Every day I hear the same mantra from real estate agents and builders: Now is the time to buy a house.
But is that really the case? It depends on your intentions.
Agents say it's a good time to buy if you plan on staying in the home for at least three to five years. That's how long most industry experts I've talked to say it will take the housing market to fully rebound if not longer. So flippers hoping to make a quick buck with a quick turnaround sale are out of luck. Even if the market is finally starting to level off, which is the latest buzz among agents, most still expect prices to drop further this year.
But if you're a home buyer or investor in it for the long haul, this down market presents a lot of opportunities.
First off, there's a massive selection of homes for sale both new and used. The ball is in the buyer's court. Builders are offering discounts, sellers are offering to pay closing costs, foreclosure properties can be snapped up on the cheap and so on.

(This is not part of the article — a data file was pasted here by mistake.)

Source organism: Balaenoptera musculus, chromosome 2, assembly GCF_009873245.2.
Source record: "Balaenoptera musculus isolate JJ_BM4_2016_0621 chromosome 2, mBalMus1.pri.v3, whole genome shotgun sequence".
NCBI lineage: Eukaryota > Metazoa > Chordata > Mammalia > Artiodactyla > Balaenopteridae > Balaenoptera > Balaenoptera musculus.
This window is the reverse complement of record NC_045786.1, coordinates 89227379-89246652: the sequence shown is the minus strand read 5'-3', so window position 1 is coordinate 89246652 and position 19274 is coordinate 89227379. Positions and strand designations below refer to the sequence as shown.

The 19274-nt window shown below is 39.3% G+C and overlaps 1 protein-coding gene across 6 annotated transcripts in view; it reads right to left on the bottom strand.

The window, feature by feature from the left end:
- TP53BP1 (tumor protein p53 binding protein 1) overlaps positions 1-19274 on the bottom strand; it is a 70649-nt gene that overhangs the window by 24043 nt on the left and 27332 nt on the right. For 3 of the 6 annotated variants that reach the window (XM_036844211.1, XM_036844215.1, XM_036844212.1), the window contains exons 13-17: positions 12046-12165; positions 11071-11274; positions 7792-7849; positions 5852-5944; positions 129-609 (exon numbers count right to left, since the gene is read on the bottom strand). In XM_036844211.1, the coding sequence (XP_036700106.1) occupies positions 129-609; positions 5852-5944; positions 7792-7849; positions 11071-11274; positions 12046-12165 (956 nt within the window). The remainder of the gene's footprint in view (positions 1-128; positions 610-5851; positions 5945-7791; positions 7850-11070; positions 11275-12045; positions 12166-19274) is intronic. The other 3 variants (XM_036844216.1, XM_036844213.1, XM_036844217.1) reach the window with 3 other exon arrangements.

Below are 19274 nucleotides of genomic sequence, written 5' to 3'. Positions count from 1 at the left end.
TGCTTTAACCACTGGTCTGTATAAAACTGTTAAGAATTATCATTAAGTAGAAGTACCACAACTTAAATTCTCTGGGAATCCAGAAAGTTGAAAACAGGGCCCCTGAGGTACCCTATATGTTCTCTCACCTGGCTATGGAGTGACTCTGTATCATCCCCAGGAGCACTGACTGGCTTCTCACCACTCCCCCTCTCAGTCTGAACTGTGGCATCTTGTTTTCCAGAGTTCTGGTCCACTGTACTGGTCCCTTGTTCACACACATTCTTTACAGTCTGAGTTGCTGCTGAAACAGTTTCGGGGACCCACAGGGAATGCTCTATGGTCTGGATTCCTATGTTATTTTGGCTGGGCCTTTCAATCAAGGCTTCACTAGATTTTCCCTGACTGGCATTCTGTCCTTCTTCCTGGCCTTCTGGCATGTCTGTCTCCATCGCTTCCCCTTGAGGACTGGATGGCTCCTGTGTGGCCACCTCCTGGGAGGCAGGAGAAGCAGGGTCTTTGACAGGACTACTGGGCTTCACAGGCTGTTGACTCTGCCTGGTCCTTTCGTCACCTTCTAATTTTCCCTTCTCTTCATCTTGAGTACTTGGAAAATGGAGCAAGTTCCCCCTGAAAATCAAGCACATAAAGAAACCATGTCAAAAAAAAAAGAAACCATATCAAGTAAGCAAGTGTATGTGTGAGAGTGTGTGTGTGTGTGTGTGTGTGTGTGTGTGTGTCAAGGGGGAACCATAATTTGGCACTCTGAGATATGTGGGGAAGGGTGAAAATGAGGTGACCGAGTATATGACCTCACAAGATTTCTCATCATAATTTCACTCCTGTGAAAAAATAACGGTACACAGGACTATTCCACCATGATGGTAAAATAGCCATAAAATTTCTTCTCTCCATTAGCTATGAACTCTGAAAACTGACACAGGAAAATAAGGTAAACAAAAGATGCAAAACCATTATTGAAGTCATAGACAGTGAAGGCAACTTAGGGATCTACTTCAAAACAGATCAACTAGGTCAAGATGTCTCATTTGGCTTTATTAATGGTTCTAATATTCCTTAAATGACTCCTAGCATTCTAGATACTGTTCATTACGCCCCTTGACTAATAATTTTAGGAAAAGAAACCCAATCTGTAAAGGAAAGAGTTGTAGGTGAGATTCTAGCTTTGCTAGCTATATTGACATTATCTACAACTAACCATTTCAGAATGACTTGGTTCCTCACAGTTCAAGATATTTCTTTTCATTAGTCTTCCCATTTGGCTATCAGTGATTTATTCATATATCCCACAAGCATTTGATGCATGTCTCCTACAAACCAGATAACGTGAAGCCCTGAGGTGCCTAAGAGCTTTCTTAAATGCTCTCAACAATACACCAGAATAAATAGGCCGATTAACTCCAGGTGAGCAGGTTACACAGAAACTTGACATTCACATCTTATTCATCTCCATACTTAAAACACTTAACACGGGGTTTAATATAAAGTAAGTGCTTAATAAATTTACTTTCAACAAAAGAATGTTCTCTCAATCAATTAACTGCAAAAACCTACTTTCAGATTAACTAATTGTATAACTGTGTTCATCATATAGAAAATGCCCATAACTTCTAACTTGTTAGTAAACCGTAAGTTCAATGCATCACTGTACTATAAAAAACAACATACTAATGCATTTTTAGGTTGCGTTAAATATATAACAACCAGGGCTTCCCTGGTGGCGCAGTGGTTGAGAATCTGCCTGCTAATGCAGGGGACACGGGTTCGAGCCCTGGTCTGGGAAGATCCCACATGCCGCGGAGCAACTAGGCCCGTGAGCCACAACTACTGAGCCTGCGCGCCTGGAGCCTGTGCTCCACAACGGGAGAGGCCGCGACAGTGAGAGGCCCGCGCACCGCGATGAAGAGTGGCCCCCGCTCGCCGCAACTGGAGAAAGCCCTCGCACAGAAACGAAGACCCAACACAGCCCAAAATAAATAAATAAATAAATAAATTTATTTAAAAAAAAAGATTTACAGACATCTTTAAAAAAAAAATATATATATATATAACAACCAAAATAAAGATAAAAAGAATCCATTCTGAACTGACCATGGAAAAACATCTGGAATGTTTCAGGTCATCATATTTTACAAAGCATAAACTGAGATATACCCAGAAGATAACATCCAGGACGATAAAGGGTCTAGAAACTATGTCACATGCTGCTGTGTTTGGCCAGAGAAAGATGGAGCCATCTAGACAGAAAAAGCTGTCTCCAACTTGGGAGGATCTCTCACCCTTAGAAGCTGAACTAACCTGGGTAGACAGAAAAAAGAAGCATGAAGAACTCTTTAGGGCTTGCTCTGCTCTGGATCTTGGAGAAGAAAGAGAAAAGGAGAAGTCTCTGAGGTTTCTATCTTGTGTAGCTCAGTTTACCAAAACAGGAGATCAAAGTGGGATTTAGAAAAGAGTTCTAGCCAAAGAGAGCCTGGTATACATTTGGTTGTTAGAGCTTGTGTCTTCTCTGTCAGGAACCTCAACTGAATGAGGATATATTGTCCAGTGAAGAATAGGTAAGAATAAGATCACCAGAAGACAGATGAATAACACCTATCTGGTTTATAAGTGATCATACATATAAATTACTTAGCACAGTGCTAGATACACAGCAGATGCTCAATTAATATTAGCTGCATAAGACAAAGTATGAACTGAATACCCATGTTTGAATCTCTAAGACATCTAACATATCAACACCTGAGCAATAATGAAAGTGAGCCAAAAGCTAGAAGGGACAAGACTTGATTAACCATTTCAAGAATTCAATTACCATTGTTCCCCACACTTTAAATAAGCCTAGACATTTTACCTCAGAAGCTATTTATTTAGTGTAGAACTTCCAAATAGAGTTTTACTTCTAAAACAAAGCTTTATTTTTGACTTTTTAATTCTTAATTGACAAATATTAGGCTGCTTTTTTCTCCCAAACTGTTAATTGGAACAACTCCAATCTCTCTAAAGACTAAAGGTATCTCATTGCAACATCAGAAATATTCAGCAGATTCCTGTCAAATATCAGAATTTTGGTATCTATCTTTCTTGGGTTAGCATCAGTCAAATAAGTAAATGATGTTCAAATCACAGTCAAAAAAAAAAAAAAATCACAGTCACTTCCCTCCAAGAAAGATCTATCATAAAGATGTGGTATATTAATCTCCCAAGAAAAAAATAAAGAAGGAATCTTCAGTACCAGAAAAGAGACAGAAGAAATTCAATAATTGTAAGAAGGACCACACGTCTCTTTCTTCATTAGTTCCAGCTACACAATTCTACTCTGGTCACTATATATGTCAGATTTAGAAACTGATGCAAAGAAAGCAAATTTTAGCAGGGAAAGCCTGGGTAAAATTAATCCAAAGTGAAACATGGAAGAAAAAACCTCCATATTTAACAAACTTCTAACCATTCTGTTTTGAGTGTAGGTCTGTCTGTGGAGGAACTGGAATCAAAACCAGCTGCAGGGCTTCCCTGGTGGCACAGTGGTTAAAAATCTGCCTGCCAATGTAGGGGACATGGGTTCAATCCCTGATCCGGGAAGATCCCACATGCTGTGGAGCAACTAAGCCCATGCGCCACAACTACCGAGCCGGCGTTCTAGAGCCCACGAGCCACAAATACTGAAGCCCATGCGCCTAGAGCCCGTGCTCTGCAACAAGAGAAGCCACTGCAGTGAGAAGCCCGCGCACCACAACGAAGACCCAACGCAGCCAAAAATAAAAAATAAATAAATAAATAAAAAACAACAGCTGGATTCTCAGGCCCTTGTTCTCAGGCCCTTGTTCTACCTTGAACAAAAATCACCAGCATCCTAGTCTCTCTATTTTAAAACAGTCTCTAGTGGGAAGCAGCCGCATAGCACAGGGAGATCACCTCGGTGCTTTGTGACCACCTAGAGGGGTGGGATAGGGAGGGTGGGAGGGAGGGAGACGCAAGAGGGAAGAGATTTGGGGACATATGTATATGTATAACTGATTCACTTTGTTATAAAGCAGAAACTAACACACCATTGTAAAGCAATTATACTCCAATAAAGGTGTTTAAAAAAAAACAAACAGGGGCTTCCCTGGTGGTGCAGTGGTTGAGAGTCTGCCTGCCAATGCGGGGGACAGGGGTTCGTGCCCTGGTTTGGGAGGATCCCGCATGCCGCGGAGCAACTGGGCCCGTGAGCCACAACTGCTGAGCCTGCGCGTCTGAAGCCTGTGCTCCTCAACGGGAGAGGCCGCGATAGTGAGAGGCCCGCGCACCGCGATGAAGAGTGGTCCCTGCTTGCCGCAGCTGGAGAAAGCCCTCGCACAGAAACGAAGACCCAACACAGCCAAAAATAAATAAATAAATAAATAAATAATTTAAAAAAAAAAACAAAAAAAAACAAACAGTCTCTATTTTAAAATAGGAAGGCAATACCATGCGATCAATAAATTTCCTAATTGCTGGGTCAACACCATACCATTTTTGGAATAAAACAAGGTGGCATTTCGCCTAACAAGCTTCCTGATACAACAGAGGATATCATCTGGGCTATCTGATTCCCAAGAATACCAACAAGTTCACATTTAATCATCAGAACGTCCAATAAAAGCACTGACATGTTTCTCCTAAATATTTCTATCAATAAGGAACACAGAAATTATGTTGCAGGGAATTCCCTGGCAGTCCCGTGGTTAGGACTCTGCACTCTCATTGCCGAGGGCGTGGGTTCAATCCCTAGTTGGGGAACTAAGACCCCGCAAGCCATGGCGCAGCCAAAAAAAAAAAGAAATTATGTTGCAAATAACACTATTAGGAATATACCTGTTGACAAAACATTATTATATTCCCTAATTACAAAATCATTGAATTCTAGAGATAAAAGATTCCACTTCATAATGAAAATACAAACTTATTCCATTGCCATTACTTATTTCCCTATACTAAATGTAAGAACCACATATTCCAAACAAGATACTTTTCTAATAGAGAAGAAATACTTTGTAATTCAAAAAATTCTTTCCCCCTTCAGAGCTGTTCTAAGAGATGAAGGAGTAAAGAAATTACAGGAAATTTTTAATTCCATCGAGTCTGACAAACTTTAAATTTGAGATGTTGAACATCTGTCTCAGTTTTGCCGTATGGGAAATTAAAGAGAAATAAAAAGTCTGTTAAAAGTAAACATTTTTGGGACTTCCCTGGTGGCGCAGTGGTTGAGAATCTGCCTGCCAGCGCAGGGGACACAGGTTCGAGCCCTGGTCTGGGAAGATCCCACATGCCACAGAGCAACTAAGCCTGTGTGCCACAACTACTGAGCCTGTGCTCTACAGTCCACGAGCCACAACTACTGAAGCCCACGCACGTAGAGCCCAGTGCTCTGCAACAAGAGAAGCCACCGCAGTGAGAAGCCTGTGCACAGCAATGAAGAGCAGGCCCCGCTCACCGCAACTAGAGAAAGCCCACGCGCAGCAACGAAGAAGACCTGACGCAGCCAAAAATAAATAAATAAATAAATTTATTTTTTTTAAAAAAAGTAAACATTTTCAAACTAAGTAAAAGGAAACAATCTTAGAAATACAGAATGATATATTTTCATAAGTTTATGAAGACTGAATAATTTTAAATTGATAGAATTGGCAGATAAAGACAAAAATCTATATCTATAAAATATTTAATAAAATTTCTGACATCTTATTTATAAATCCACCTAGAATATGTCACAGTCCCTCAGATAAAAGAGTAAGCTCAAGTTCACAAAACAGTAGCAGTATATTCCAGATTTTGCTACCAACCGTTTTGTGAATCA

Interest rates are also still low. The average rate for a 30-year fixed-rate loan is currently 5.95 percent, according to a weekly survey by Bankrate.com. That's actually lower than the average rate for a 5/1 adjustable-rate mortgage, or ARM, which is at 6.16 percent. ARMs typically have lower rates. But with the mortgage market in upheaval, investors buying the loans are demanding higher returns, making the loans more expensive for borrowers.
Of course, selling is easier said than done for most current homeowners who may want to move up to a bigger house. Competition is heavy and homes are staying on the market for a year or more in some cases.
But for first-time buyers or investors who don't have homes to sell before buying another, now may just be the time to act if they're smart about it.